Displacement on Demand (DOD)
OK, before you fall off your chair laughing (or crying) about the previous attempt Cadillac made back in the 1980s with its V4-6-8 engine, you really need to hear about the new Displacement on Demand engine expected to debut in 2004.
Since many folks aren't familiar with Displacement on Demand engines, or tried to bury those painful memories from the past, here's a quick backgrounder. Displacement on Demand switches off those engine cylinders that aren't needed when a truck is in motion, such as when cruising at highway speeds. When more power is needed, for acceleration or towing, all cylinders are activated. See the diagram below for a cutaway of the process.
The latest version skips the six cylinder mode all together, because of its inherently unbalanced nature, and switches only between four and eight cylinders.
We drove a Sierra equipped with the new DOD technology and were challenged to determine when the vehicle was using four or eight cylinders, and to identify exactly when the engine made the change. If it wasn't for the green indicator light on the dash we probably would not have guessed. The switches were imperceptible.
With a design goal of 8% fuel economy savings, up to a claimed 25% depending on driving conditions, DOD may finally have arrived when it will be most readily accepted in the market.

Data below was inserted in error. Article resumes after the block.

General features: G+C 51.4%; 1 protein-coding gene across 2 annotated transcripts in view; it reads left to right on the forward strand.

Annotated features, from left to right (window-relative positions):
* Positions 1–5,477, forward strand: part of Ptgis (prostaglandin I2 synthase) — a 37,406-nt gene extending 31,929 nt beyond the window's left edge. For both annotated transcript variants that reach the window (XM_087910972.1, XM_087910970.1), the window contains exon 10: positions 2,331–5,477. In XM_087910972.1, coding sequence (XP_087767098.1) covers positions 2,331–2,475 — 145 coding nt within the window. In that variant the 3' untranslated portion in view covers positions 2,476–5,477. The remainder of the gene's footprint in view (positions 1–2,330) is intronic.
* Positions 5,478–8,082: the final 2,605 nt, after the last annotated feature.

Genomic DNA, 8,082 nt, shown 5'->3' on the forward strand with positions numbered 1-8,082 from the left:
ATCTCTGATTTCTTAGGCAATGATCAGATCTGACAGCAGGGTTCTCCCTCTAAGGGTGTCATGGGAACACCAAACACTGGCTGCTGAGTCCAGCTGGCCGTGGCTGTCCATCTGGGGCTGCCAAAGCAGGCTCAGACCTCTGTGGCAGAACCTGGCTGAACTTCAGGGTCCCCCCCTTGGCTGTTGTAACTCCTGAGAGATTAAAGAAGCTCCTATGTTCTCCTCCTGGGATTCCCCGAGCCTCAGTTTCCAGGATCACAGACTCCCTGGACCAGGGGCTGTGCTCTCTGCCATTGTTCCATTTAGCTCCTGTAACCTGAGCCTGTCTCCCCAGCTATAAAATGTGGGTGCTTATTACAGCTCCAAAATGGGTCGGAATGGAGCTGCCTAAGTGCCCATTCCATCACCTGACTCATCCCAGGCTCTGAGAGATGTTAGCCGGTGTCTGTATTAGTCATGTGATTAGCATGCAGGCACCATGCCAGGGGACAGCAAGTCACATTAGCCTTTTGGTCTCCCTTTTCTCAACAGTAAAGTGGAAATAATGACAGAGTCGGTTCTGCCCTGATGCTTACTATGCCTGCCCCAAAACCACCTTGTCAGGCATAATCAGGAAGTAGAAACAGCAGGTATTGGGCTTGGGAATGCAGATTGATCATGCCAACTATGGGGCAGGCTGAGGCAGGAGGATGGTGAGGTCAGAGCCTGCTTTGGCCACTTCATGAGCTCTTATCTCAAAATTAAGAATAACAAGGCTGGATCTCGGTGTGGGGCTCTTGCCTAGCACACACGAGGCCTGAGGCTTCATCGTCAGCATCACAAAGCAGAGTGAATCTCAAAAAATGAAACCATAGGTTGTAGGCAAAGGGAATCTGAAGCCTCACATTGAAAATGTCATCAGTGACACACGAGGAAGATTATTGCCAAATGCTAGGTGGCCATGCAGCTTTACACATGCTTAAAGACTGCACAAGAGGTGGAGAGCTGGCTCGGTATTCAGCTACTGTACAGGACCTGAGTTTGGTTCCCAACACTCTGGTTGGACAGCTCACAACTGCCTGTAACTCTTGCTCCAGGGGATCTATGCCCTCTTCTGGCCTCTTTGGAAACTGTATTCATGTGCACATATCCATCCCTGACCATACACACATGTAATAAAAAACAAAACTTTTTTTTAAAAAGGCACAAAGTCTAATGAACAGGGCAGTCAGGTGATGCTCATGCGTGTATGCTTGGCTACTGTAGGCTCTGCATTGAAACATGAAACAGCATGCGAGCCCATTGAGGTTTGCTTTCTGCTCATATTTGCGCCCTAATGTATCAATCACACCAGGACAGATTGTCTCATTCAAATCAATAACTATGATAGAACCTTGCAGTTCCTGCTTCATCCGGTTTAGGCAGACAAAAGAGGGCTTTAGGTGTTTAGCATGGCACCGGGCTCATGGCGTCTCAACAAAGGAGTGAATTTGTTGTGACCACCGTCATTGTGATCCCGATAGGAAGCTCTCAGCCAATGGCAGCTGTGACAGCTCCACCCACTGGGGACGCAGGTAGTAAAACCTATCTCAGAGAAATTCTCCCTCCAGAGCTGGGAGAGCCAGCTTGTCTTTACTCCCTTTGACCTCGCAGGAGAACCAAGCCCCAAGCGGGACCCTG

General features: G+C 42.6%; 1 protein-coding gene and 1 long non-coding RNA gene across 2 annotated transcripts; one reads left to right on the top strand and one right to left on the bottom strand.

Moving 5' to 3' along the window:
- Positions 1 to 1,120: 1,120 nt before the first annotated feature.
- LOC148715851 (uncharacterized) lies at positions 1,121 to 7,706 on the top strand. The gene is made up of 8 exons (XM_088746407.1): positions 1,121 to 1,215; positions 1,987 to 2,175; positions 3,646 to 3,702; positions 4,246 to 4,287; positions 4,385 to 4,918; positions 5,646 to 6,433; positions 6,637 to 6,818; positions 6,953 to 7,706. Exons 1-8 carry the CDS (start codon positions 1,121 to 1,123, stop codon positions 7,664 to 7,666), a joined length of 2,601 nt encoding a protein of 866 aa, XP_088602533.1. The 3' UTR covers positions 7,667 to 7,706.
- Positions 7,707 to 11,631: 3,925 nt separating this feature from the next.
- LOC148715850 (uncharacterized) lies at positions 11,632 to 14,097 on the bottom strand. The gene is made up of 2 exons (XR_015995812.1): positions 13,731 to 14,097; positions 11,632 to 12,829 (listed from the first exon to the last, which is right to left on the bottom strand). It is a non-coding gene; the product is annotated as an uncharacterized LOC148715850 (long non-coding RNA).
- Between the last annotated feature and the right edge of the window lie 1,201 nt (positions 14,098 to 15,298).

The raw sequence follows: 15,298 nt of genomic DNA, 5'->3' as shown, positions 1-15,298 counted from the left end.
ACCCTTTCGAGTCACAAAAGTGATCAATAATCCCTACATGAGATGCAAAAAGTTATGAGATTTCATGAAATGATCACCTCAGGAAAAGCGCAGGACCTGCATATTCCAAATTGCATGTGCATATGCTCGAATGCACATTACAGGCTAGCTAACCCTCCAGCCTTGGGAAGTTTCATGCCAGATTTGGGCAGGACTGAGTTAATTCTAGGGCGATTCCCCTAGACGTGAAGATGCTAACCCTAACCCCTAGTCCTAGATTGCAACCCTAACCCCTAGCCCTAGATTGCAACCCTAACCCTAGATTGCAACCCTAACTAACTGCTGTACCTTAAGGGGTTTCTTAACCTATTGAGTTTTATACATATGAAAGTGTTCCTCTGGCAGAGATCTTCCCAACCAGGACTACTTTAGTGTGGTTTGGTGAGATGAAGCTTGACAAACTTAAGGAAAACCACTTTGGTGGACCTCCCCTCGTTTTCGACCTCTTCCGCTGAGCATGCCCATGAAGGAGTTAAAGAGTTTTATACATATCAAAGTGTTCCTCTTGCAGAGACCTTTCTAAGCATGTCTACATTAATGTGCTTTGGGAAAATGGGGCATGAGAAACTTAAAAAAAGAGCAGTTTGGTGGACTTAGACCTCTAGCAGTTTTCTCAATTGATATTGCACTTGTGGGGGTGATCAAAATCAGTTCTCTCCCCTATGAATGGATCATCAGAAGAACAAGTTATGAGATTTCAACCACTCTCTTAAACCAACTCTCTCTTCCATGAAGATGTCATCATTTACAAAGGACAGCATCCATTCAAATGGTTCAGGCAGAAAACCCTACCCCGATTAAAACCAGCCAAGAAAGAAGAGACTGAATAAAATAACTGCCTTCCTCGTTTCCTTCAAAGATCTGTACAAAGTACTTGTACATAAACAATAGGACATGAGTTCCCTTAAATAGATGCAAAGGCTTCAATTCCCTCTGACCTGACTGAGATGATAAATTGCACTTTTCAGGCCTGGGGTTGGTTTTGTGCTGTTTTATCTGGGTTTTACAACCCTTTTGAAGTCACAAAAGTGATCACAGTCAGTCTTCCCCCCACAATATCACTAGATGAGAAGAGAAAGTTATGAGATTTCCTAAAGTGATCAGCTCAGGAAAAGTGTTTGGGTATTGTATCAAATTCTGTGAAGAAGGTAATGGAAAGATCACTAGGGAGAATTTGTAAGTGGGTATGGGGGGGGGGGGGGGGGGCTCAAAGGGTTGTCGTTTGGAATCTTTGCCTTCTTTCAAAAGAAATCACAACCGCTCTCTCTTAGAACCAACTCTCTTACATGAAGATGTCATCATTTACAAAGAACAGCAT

Using a lifter mechanism for the valvetrain, activated by and Eaton designed solenoid control, GMC implements this sensible approach to saving fuel with a very simple configuration, and a minimum of supplemental equipment. As the diagram shows, the lifter is something that sits within the normal valvetrain spaces, and is capable of locking down the valvetrain for economy operation with a minimum of fuss.
In our driving we substantially underestimated the number of shifts from 4 to 8 and back to 4 cylinders, showing the clear progress that GM has made with this technology. Changes occur within .05 seconds and over the course of our 11 mile drive the DOD engine changed cylinder modes a remarkable 76 times and was in V4 mode for just over half the trip!
It was also clear the truck was no compromise when it came to power. It was in the 'normal' V8 mode every time we stepped on the accelerator. Like the Parallel Hybrid Sierra, GMC is taking an approach to fuel savings that tries to minimize, if completely remove, the disadvantages of compromise when it comes to power, towing or flexibility.
make its way, eventually, into every small block V8 that General Motors